Summer SAVY 2017, Session 4/Day 1- Telling Tales (Rising 2nd/3rd)
We had a great first day of Telling Tales at SAVY. After our Concept Map Pre-Test, students told their first Two-Minute Tales. We heard about trips to Holiday World, Florida, and Las Vegas, and about a new tube at the lake and a Disney cruise. And we heard tall tales about alligators and a trip to Candyland. Then, after getting familiarized with our class norms and procedures, we jumped into learning about Geoffrey Chaucer and The Canterbury Tales. Students learned about this Father of English poetry, who lived and wrote in the Middle Ages, and about why The Canterbury Tales is considered part of the literary canon. Students learned what a frame narrative is and how to explain the frame narrative of The Canterbury Tales with three items – a candle, a horse, and a meal (ask your student if they can tell you what these three items have to do with The Canterbury Tales).
In the second half of class, we focused on parsing the first 42 lines of the prologue. Students read and listened to the prologue in Middle English and worked in small groups to translate many of the words to Modern English. They then read one translation, and we talked about what the authors kept the same (including decasyllables and rhymed couplets) and what they changed. On a short walk outside, students chatted with a partner about why people often retell stories and how they decide what to keep the same and what to change. Students had all kinds of great answers, including updating the language and setting to modern times or making the storyline relevant and interesting to new audiences. After recapping the literary terminology from the day, students listened to a retelling of the prologue set in contemporary society – with rappers leaving a hip-hop concert, traveling on a tour bus, having a story battle!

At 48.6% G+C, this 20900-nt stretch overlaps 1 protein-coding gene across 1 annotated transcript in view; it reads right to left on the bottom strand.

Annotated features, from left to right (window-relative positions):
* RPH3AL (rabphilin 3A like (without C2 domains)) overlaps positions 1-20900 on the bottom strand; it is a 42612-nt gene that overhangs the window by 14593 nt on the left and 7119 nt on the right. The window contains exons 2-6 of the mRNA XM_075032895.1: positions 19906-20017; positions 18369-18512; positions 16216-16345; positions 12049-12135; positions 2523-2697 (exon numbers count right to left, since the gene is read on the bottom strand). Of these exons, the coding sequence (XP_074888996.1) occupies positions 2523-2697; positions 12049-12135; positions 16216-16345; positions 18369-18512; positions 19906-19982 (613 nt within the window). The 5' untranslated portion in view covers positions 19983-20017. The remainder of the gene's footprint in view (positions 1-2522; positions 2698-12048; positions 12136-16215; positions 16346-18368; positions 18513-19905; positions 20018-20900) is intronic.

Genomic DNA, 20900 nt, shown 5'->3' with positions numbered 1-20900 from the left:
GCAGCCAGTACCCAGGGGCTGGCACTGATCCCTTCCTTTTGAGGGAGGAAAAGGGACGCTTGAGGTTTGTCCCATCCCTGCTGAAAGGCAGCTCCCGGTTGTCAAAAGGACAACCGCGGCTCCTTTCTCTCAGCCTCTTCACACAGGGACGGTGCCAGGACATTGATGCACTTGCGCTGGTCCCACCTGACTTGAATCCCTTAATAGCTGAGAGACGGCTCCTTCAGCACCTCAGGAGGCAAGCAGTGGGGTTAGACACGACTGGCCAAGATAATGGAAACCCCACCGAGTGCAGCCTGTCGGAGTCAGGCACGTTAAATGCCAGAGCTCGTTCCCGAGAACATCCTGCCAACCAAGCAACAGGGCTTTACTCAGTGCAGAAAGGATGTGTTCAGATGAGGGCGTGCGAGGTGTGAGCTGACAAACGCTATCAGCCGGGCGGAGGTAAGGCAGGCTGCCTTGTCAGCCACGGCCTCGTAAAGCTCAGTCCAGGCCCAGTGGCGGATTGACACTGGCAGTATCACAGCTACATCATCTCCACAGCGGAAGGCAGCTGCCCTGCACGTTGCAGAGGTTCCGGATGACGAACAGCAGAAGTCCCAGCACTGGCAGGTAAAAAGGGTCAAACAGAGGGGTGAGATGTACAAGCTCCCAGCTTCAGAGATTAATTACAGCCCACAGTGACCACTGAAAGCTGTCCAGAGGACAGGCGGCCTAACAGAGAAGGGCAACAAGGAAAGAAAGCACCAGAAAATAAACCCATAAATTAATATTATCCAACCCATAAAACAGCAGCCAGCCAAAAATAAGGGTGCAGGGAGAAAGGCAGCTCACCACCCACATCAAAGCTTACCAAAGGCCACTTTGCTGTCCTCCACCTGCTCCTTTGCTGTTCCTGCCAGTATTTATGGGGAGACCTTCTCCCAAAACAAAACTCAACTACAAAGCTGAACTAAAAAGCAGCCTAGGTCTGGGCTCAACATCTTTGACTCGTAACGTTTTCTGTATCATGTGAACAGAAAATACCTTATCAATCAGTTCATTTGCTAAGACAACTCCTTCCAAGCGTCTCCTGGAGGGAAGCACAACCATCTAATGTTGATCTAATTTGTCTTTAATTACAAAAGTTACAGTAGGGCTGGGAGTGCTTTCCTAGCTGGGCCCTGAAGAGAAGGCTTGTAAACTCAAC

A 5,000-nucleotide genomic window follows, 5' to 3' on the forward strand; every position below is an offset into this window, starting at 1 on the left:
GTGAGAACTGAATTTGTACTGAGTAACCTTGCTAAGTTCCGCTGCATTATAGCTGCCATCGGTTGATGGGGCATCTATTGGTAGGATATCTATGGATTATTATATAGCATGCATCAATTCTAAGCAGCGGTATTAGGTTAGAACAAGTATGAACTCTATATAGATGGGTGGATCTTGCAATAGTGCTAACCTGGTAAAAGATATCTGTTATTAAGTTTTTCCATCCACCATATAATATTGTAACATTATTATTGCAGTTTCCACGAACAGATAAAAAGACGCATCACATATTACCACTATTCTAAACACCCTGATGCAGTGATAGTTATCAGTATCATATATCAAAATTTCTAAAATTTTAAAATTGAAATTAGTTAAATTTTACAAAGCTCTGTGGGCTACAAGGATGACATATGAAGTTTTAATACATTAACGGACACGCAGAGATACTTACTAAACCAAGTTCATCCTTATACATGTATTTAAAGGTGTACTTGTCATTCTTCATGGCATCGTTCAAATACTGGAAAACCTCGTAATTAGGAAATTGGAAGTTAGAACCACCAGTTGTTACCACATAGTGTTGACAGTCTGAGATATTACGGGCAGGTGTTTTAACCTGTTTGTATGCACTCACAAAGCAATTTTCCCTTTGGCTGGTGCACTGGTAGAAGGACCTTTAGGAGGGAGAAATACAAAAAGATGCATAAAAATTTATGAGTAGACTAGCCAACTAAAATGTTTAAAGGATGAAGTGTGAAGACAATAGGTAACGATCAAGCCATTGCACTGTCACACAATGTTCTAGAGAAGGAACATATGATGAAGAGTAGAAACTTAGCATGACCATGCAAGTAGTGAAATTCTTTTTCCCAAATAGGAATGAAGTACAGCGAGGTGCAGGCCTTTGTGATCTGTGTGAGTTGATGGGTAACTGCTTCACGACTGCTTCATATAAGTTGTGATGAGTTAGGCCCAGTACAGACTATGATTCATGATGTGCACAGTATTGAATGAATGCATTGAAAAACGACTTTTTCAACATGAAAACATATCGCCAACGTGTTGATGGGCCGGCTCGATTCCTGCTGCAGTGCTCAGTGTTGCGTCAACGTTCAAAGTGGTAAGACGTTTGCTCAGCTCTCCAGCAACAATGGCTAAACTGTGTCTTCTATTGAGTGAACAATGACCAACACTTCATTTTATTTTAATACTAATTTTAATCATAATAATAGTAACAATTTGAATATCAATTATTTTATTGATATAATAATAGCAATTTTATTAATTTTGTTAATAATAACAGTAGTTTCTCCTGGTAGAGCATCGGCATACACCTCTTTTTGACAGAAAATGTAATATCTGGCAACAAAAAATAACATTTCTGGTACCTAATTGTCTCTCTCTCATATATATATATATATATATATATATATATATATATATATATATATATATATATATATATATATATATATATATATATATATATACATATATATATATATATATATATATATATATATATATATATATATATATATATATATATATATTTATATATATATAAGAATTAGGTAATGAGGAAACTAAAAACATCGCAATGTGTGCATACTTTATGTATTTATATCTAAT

Tomorrow students will meet the pilgrims from The Canterbury Tales, imagine one of their own, and start thinking about the tale that pilgrim will tell on our pilgrimage Friday around Peabody.
Want to know more about what your SAVY student learned today? Ask them these questions:
– What are The Canterbury Tales about? I heard something about a candle, a horse, and a meal…
– What does the prologue sound like in Middle English? (They should all have received handouts at drop-off with the first 18 lines in Middle English, with pronunciation guides for each line.)
– Why was storytelling so important in Chaucer’s time?
I look forward seeing all of our SAVY students back in class tomorrow to talk about characters and characterizations!
Dr. Elizabeth Self